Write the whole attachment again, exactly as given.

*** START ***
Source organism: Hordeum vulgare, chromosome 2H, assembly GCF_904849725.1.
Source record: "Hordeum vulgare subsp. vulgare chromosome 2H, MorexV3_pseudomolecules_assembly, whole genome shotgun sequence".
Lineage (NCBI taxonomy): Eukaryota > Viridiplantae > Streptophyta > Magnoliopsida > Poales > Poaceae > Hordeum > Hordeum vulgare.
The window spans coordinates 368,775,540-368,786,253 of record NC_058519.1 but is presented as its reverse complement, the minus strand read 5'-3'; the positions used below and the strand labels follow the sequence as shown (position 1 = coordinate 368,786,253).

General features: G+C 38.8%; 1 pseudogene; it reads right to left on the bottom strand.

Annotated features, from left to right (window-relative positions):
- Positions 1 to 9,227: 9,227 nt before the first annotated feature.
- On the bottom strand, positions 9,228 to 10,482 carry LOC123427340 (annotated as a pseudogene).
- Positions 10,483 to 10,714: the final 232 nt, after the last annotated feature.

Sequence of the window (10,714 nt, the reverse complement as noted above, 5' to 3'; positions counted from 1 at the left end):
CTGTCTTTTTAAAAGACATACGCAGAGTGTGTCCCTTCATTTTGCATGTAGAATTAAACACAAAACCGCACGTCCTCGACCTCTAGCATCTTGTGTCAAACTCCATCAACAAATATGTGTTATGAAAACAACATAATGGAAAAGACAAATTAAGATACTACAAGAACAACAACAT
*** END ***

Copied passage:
Source organism: Hordeum vulgare, chromosome 2H, assembly GCF_904849725.1.
Source record: "Hordeum vulgare subsp. vulgare chromosome 2H, MorexV3_pseudomolecules_assembly, whole genome shotgun sequence".
Lineage (NCBI taxonomy): Eukaryota > Viridiplantae > Streptophyta > Magnoliopsida > Poales > Poaceae > Hordeum > Hordeum vulgare.
The window spans coordinates 368,775,540-368,786,253 of record NC_058519.1 but is presented as its reverse complement, the minus strand read 5'-3'; the positions used below and the strand labels follow the sequence as shown (position 1 = coordinate 368,786,253).

General features: G+C 38.8%; 1 pseudogene; it reads right to left on the bottom strand.

Annotated features, from left to right (window-relative positions):
- Positions 1 to 9,227: 9,227 nt before the first annotated feature.
- On the bottom strand, positions 9,228 to 10,482 carry LOC123427340 (annotated as a pseudogene).
- Positions 10,483 to 10,714: the final 232 nt, after the last annotated feature.

Sequence of the window (10,714 nt, the reverse complement as noted above, 5' to 3'; positions counted from 1 at the left end):
CTGTCTTTTTAAAAGACATACGCAGAGTGTGTCCCTTCATTTTGCATGTAGAATTAAACACAAAACCGCACGTCCTCGACCTCTAGCATCTTGTGTCAAACTCCATCAACAAATATGTGTTATGAAAACAACATAATGGAAAAGACAAATTAAGATACTACAAGAACAACAACAT